Tuesday, November 28, 2017

Ed Pilkington - Hookworm, a disease of extreme poverty, is thriving in the US south. Why?

Children playing feet away from open pools of raw sewage; drinking water pumped beside cracked pipes of untreated waste; human faeces flushed back into kitchen sinks and bathtubs whenever the rains come; people testing positive for hookworm, an intestinal parasite that thrives on extreme poverty.
These are the findings of a new study into endemic tropical diseases, not in places usually associated with them in the developing world of sub-Saharan Africa and Asia, but in a corner of the richest nation on earth: Alabama.
An eight-year-old child was sitting on the stoop of one of the trailers. Below him a white pipe ran from his house, across the yard just a few feet away from a basketball hoop, and into a copse of pine and sweet gum trees.
The pipe was cracked in several places and stopped just inside the copse, barely 30ft from the house, dripping ooze into a viscous pool the color of oil. Directly above the sewage pool, a separate narrow-gauge pipe ran up to the house, which turned out to be the main channel carrying drinking water to the residents.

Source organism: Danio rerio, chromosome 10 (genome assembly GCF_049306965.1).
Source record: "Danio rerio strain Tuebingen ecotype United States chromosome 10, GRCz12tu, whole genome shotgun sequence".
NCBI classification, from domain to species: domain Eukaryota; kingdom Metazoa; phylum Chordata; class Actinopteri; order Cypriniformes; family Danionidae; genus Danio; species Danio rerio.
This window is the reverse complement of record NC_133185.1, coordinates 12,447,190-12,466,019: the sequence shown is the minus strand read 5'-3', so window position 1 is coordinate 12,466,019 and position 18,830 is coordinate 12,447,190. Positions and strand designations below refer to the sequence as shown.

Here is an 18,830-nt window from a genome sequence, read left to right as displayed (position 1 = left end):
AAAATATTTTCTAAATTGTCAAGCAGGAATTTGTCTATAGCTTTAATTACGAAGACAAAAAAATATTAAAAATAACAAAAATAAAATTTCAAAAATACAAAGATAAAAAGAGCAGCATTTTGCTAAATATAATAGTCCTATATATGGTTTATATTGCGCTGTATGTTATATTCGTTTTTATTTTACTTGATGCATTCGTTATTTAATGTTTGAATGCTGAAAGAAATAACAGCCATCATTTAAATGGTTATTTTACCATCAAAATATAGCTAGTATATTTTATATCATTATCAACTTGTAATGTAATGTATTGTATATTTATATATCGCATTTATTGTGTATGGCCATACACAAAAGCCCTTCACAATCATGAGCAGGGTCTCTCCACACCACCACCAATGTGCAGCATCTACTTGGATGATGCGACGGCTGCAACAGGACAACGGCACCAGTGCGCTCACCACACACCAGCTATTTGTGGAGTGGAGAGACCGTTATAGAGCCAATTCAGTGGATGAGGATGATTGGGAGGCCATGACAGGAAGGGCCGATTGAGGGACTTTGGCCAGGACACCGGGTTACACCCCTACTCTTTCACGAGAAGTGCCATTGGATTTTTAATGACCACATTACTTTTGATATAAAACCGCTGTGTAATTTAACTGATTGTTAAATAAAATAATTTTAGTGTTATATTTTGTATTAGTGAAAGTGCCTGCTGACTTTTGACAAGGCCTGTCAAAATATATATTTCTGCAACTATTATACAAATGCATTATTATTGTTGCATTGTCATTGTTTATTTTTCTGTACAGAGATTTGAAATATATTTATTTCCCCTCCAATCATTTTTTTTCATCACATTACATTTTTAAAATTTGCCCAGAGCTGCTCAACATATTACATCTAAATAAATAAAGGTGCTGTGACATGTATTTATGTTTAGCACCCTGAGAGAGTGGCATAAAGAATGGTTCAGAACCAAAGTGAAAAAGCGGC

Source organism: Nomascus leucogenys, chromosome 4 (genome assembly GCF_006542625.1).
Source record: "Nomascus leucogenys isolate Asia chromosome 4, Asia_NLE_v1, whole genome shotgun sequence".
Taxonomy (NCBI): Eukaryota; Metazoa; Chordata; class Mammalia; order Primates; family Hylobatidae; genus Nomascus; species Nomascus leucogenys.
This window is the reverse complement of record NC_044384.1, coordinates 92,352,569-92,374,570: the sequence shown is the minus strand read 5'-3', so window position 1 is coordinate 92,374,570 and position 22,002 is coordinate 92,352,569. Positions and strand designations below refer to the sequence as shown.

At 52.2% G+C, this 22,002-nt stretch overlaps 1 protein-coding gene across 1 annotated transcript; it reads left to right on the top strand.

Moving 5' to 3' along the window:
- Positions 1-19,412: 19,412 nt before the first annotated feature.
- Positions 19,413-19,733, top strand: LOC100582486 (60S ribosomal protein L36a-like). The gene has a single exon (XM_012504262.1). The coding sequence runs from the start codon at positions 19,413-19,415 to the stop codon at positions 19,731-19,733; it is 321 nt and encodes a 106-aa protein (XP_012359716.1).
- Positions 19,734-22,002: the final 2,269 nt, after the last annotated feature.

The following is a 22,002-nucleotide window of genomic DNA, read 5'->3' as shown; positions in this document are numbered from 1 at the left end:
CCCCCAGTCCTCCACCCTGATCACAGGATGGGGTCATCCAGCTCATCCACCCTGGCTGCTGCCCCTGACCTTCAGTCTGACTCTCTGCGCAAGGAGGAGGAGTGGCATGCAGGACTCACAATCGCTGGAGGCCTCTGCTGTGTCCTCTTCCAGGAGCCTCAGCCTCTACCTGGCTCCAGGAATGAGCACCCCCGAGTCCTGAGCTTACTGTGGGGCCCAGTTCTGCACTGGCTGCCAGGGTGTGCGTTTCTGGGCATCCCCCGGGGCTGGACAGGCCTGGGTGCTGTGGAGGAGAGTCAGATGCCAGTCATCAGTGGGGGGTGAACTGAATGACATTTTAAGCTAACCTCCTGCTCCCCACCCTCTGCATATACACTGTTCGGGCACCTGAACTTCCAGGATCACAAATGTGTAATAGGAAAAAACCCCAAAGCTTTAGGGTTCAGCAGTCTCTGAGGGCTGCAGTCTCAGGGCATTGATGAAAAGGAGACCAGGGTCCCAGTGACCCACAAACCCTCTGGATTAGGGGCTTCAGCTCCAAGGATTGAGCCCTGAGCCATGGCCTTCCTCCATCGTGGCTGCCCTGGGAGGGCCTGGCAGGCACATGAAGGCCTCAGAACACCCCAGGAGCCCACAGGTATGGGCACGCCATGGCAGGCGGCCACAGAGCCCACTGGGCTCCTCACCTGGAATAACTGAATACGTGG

The open sewer was festooned with mosquitoes, and a long cordon of ants could be seen trailing along the waste pipe from the house. At the end of the pool nearest the house the treacly fluid was glistening in the dappled sunlight – a closer look revealed that it was actually moving, its human effluence heaving and churning with thousands of worms. 
The Guardian

                      Brutal poverty in the US South is caused by globalization 

Celebrated writer Paul Theroux has experienced a wide variety of the best and worst around the world, but his eye opening experience in America’s Deep South has garnered a lot of criticism, as he compares the region to Third World countries in South America and Africa. He explains his latest work and what has caused the economic decline to Alexey Yaroshevsky.


Matt Franko said...


Well it’s not because the STEM trained epidemiologists think we are “out of pathogens!” ....

Ryan Harris said...
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